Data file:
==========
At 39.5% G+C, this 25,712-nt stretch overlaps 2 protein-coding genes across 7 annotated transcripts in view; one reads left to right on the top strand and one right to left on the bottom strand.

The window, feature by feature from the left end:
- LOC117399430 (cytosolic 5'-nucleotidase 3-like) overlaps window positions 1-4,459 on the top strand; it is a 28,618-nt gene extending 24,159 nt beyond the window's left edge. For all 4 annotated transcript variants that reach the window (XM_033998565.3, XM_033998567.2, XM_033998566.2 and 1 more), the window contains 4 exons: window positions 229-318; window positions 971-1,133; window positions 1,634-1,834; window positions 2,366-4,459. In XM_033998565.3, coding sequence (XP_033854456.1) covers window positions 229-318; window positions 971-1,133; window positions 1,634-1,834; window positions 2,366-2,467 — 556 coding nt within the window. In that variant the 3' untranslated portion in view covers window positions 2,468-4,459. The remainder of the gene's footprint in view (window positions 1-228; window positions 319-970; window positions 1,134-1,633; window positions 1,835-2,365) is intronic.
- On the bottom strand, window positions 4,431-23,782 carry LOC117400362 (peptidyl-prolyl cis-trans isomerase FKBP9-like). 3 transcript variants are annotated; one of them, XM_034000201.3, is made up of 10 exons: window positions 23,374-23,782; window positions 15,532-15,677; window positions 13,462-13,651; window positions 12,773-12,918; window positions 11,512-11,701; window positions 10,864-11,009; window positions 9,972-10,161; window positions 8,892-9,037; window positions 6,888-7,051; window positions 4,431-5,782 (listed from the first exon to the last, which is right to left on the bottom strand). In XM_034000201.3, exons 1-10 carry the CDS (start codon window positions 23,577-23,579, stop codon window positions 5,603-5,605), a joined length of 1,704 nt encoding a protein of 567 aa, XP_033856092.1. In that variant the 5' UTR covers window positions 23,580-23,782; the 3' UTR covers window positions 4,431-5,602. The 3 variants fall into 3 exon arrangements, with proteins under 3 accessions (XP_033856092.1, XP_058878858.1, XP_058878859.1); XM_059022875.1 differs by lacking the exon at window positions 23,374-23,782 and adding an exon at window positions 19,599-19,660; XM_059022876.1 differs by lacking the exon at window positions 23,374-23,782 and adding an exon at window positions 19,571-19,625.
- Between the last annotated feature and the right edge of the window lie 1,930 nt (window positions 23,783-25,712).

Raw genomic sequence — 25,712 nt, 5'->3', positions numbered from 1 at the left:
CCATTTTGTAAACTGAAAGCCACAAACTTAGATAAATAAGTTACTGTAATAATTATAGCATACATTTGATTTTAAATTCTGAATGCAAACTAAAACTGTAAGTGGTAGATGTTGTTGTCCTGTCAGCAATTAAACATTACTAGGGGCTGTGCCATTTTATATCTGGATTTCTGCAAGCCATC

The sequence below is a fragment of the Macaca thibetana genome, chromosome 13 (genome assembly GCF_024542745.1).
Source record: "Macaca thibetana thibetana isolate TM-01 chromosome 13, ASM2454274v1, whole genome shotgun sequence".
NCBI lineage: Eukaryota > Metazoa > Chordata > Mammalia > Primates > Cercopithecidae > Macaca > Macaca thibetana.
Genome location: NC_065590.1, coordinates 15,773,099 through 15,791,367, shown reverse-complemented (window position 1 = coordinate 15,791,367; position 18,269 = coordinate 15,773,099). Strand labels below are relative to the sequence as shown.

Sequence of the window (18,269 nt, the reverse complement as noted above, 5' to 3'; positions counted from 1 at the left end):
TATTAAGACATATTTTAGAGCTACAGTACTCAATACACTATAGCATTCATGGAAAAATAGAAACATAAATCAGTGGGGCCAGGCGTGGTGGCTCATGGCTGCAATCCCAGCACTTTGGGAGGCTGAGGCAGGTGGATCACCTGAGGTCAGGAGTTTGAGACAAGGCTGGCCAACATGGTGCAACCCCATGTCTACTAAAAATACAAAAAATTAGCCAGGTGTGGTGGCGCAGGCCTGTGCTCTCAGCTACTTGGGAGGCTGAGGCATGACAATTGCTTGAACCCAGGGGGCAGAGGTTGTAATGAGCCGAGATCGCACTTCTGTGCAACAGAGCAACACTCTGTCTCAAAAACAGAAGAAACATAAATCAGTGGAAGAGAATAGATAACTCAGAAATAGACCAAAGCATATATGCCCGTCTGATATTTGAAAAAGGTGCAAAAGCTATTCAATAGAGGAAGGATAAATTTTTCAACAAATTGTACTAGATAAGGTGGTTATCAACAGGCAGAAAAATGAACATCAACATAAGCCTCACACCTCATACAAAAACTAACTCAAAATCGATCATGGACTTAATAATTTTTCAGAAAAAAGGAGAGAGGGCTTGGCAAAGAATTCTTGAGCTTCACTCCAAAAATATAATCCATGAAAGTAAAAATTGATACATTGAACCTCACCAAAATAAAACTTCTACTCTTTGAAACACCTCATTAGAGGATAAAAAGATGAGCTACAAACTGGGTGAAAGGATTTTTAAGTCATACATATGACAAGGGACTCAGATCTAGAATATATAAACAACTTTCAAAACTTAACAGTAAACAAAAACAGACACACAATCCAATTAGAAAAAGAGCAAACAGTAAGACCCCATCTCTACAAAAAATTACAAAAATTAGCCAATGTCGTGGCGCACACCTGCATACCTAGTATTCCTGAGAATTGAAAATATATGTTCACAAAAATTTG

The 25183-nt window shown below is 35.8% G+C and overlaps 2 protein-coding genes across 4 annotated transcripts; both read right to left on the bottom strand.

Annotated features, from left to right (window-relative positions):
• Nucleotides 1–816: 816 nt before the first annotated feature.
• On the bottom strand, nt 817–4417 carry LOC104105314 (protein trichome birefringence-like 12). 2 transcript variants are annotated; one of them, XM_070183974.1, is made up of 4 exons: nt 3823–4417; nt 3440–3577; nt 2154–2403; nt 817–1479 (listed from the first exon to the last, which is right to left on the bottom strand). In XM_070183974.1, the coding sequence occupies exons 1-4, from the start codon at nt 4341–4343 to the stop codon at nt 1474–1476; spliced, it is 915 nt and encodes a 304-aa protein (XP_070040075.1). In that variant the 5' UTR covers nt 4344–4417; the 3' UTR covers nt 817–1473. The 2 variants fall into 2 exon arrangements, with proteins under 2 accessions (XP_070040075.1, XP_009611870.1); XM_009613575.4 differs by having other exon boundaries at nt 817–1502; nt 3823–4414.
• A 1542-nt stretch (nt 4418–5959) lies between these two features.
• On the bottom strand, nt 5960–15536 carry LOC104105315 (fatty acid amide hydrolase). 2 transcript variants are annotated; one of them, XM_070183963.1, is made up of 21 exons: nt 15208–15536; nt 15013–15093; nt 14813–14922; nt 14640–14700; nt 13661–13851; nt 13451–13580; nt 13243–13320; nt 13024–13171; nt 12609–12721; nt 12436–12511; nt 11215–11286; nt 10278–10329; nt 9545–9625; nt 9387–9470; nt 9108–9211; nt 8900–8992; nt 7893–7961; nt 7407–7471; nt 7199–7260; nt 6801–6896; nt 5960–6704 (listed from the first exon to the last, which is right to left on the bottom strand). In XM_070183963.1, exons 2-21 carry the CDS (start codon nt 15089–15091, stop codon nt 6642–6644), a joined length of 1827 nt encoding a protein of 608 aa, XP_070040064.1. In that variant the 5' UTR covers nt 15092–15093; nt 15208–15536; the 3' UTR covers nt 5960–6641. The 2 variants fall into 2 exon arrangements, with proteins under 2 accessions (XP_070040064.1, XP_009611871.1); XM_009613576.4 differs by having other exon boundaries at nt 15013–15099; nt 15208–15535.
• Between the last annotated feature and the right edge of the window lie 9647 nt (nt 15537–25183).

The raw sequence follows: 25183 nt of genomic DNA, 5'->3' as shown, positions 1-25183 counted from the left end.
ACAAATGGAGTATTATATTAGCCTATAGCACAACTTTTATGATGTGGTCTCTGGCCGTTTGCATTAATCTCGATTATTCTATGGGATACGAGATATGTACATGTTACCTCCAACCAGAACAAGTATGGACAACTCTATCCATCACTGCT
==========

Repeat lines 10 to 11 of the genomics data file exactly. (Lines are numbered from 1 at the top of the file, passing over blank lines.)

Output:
NCBI lineage: Eukaryota > Metazoa > Chordata > Mammalia > Primates > Cercopithecidae > Macaca > Macaca thibetana.
Genome location: NC_065590.1, coordinates 15,773,099 through 15,791,367, shown reverse-complemented (window position 1 = coordinate 15,791,367; position 18,269 = coordinate 15,773,099). Strand labels below are relative to the sequence as shown.